Neo-Anabaptism and the Kingdom (pt. 2)

~ This is a guest post by Peter Escalante

Now let’s look at the claim that the alternative view is “Augustinian.” As was pointed out in the ensuing conversation, a great many things can be fathered on Augustine; and his own idea of the Two Cities is hardly clear. On the one hand, as Pastor Wedgeworth has mentioned, the work of John von Heyking on Augustine’s view of civic order shows that the great bishop is considerably more sane on the question of Christian civic order than he as been made out to be. Further, the Protestant doctrine of the church is largely Augustine’s, put into a form free of contradictions. As Warfield famously remarked, the Reformation was the triumph of Augustine’s doctrine of grace over Augustine’s doctrine of the church- or more precisely, over Cyprianic atavisms in Augustine’s doctrine of the church. The Reformation doctrine, not the Anabaptist, is really the one with the strongest claim to be Augustinian in its politics; because finally, the “two cities” make sense only as a) the new Adam and the old, the line between which is drawn through persons, not between commonwealth and cathedral; or b) in a more positive sense, as the visible human order on the one hand, inclusive of visible worship assemblies, and the mystical body of Christ on the other, the immediate union of believers with Christ by faith.  Both those ways of taking Augustine are wholly consonant with evangelical teaching- but not with Anabaptist.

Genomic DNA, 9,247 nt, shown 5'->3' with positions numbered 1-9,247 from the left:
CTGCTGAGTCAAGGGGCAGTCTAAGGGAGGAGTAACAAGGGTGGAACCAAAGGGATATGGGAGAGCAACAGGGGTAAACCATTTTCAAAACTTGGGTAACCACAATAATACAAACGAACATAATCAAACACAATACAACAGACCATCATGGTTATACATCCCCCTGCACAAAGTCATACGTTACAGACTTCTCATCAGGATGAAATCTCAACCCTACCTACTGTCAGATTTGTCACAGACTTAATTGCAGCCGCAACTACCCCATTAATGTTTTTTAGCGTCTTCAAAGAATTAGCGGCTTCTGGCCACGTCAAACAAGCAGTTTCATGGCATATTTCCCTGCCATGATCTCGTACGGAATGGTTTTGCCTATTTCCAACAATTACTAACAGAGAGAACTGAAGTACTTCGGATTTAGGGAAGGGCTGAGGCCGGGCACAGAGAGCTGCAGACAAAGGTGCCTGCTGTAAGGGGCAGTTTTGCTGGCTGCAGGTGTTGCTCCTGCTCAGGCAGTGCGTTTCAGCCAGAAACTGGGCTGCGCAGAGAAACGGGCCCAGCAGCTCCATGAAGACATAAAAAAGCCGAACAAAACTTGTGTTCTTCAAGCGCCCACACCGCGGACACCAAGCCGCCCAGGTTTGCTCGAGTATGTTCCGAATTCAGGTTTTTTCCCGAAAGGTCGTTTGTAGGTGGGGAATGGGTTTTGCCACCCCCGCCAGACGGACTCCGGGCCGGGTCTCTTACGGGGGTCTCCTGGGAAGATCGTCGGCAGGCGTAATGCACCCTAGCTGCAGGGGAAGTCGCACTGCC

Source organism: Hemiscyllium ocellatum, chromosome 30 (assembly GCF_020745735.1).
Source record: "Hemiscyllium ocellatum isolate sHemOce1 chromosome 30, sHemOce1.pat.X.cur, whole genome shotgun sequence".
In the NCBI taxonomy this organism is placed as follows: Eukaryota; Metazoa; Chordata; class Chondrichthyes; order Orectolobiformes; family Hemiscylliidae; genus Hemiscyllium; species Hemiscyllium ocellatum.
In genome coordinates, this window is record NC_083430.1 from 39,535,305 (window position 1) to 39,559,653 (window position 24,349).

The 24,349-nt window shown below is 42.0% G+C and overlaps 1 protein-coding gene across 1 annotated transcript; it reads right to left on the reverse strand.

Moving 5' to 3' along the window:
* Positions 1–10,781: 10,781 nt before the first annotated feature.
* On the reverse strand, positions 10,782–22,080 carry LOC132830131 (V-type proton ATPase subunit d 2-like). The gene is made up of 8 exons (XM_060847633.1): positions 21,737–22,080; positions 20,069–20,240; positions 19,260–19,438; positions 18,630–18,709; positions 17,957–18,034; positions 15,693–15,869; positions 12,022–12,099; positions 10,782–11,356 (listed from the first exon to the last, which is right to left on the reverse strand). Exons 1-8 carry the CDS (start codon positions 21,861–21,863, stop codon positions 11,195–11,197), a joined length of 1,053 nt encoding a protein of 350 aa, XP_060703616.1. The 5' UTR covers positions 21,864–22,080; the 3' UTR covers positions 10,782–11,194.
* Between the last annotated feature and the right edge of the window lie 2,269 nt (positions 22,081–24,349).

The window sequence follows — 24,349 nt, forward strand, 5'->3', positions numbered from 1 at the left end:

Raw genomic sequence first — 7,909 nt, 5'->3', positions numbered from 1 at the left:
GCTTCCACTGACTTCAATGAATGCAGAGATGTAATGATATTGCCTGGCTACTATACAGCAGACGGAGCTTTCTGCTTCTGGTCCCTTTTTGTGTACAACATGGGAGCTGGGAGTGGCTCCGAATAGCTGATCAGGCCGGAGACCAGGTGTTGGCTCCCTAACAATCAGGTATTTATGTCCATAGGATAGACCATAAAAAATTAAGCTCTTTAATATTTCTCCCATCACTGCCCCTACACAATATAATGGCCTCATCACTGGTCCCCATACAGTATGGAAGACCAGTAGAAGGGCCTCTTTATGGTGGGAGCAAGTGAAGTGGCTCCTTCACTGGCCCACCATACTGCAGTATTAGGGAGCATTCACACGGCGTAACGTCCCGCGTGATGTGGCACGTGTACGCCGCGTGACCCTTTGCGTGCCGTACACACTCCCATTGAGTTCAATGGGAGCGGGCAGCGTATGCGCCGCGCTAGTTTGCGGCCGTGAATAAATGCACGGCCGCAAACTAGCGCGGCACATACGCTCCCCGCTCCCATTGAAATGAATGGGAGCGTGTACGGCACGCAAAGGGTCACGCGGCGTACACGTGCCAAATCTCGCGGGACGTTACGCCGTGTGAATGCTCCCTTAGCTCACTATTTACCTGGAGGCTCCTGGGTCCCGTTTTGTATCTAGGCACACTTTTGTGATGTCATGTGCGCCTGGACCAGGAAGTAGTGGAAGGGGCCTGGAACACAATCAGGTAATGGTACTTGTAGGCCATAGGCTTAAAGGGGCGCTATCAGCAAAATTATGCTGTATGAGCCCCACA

A note about Anabaptism.  I remember meeting two friends of mine, both extremely skeptical of Christianity, not long after the murder of Marian Fisher. They had been following the news reports. Struck by her example, and by the fact that her community, upon hearing that the murderer had killed himself, went to console his family, my friends asked me whether that was what Christianity was about. I was happy to be able to say yes. At their best, Anabaptists can be very radiant examples of Christianity; at their best, I could even say that they are best Christians in Christendom. The problem is, and it’s a very big problem, that they themselves don’t think they are in Christendom. In other words, they are schismatic.

The Anabaptist view is one of two different worlds: Continue reading